The adoption of electronic health records (EHRs) presents doctors with a dilemma when it comes to protecting patient health data.
On the one hand, Medicare provides incentive payments for meaningful use of EHRs, which requires doctors to capture, store and securely share protected health information with their patients and other providers. On the other, HIPAA makes healthcare providers accountable for keeping protected health information (PHI) confidential, delivering hefty fines for those who fail to comply.
The Health Information Technology for Economic and Clinical Health Act (HITECH Act) of 2009 raised the maximum fine per violation to $50,000 from $100, and the annual cap for all violations of a specific provision climbed to $1.5 million from $25,000. Criminal penalties under the HITECH Act also now range from $50,000 to $250,000, with up to 10 years in prison, depending on the degree of negligence.
Fear of being fined is frequently cited by the healthcare community as a leading barrier to EHR interoperability--the ability to exchange and interpret patient health data electronically.
“HIPAA is a great example of the federal government at work where the intention is good, but the outcome in many instances is very bad,” says Michael Mirro, MD, a cardiologist in Fort. Wayne, Indiana, and past chair of the American College of Cardiology’s Informatics and Health IT Task Force. “It strikes fear in the heart of every healthcare worker because they know that even an inadvertent breach can cost them their job.”
Further reading: 10 HIPAA mistakes practices must avoid
According to Mirro, HIPAA and EHR interoperability are fundamentally at odds. But policymakers suggest HIPAA isn’t the problem.
“HIPAA rules and EHR interoperability work very well together actually, “ says Lucia Savage, chief privacy officer for the Office of the National Coordinator for Health Information Technology (ONC), a division of the U.S. Department of Health and Human Services.“We know providers are out there trying to do the right thing, but there is a lot of confusion and misunderstanding about privacy laws.”
In its 2015 report to Congress, the ONC says complaints and anecdotal evidence suggests some health IT developers block or limit the availability of information intentionally for competitive gain, charging fees that are designed to deter connectivity or exchange with competing technologies or services.
Healthcare providers have also been accused of information blocking, the report found, with some hospitals or health systems allegedly seeking to control referrals and enhance their market dominance, despite their claims that they actually constrain access to comply with privacy laws.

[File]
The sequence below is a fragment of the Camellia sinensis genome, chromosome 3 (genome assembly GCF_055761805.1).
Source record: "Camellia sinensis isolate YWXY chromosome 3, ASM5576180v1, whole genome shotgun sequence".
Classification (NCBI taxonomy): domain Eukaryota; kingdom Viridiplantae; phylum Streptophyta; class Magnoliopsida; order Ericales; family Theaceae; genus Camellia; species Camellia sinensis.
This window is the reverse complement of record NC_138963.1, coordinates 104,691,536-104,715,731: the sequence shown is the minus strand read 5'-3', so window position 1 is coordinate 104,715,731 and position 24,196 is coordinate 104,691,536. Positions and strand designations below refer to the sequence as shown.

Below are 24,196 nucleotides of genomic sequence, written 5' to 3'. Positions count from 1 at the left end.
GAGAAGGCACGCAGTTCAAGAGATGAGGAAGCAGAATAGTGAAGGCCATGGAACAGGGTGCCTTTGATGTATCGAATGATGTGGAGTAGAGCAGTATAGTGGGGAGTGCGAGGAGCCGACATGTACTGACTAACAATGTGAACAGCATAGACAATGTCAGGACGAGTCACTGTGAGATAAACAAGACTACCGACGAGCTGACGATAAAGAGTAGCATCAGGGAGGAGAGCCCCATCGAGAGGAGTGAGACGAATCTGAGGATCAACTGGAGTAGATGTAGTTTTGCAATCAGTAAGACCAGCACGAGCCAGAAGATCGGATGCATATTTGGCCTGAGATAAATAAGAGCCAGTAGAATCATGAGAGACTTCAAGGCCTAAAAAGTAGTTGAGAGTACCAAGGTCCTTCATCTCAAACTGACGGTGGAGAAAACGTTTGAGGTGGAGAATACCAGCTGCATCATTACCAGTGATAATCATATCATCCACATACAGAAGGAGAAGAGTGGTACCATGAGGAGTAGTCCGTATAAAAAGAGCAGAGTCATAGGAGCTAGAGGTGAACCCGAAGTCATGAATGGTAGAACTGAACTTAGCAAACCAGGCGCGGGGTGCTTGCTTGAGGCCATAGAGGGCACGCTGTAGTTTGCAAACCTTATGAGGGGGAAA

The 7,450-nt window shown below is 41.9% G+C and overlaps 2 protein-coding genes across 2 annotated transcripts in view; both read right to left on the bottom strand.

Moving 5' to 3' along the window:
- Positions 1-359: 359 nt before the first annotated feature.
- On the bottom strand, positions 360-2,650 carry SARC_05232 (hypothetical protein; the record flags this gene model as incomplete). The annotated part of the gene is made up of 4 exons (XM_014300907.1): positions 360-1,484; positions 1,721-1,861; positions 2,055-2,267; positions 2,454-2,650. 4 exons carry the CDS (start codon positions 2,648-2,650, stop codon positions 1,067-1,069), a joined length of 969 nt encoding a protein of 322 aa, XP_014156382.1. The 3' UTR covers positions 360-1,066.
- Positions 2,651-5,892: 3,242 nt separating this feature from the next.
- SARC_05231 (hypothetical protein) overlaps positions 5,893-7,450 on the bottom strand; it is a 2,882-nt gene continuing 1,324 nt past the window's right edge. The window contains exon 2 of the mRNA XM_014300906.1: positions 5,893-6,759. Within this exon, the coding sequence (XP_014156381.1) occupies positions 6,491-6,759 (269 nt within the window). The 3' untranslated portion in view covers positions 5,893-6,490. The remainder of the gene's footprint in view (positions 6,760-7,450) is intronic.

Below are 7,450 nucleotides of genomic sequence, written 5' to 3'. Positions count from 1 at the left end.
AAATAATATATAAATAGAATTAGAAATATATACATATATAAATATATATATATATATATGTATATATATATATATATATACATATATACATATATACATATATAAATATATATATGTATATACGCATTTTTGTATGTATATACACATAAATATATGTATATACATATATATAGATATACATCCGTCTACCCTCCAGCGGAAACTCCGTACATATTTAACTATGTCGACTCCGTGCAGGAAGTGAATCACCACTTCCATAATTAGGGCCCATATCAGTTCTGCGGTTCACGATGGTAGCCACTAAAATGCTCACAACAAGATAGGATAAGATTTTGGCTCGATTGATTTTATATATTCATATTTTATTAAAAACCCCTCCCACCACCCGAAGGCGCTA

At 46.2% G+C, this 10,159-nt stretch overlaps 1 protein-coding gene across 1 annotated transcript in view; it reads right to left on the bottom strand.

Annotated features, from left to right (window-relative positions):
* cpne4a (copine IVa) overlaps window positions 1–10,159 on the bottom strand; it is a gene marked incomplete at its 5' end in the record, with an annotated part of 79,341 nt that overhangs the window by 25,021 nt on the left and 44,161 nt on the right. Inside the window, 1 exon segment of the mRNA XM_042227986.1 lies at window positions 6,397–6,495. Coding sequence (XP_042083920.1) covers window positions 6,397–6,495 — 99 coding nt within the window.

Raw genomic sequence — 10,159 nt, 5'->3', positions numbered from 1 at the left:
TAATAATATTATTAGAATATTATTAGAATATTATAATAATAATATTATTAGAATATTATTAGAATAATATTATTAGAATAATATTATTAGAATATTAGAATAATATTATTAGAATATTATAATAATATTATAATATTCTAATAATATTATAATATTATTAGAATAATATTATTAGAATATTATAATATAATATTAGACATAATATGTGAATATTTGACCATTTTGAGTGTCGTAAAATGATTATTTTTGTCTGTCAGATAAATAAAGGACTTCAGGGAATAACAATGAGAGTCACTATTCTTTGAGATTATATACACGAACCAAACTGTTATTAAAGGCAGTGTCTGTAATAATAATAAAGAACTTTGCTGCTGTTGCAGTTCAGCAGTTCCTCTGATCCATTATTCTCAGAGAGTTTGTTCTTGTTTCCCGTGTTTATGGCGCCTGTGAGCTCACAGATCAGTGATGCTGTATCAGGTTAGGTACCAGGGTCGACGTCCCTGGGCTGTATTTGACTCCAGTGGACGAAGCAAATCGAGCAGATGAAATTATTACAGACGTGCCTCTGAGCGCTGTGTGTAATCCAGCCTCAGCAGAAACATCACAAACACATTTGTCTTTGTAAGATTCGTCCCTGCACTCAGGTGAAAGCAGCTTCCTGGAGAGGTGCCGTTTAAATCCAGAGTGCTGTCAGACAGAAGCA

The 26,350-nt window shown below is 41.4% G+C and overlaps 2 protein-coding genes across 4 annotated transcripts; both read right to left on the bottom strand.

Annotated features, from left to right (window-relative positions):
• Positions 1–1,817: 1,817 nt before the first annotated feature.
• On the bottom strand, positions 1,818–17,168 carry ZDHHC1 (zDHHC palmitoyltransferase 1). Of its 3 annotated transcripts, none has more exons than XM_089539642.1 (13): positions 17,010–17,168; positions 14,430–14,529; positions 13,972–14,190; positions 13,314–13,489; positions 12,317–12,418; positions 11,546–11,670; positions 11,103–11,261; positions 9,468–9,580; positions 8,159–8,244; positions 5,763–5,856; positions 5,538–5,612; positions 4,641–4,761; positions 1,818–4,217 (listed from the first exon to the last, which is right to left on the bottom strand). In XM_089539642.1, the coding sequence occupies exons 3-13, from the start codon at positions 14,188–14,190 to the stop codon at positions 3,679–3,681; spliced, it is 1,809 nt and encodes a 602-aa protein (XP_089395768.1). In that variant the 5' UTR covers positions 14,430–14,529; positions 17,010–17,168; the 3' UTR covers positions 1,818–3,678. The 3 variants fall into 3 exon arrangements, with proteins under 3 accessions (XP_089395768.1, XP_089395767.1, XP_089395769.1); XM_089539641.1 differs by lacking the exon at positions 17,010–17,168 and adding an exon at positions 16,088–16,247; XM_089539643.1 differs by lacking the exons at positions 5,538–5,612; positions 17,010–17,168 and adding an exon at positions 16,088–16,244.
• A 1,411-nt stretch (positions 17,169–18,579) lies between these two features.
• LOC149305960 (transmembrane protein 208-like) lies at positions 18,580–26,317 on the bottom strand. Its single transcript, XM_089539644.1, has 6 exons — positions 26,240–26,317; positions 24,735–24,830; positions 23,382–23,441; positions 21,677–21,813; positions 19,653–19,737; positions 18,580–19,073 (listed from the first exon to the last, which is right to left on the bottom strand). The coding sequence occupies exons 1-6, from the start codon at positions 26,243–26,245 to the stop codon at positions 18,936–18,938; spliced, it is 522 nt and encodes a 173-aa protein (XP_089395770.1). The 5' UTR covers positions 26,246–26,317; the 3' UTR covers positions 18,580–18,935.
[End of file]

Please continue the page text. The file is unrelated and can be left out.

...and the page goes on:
To dispel misconceptions about HIPAA limitations and help achieve interoperability, the ONC recently released a “roadmap” to coordinate the exchange of electronic protected health information among hospitals, health plans and providers. It clarifies HIPAA rules, and sets specific goals to catalyze collaboration between the public and private sector.
Further reading: How stalled interoperability hurts patient care
The Centers for Medicare and Medicaid Services (CMS,) notes, too, that HIPAA does not say “don’t share data.” “In fact, HIPAA largely deals with how to protect data in order to be able to share it in many different ways without infringing on the patient’s privacy,” the agency said in a statement, adding that HIPAA even governs that providers must comply and share data upon patient requests. “Not only do these things not contradict one another, they go hand in hand and are inherently related,” CMS says. “Using technology to share data can allow for a whole range of potential protections and security around the movement of data and the storage and encryption of ePHI in ways that paper records and transmissions may not.”
Marla Durben Hirsch, JD, a health law attorney for 30 years and editor of The Health Law Journal, says that privacy rules do not themselves create roadblocks to interoperability, noting HIPAA allows sharing of information for treatment, payment and operations without patient authorization. But there are logistical issues that might. She cites the example of a provider who shares patient data with a health information organization, and the organization experiences a data breach. “Who is obligated to notify patients, HHS and the media about the breach and mitigate damages?,” she asks. “How much control should a patient have regarding the sharing of his or her information? And who owns the data once it’s been shared?”
Such questions complicate the debate. “The bottom line is that the technology is outpacing the law,” says Hirsh. “No one envisioned in 1996 when HIPAA was first enacted, or even in 2009, when HITECH amended HIPAA, how advanced technology would become, how much more difficult it would be to keep data secure, or the massive data breaches and security risks we’re seeing today.”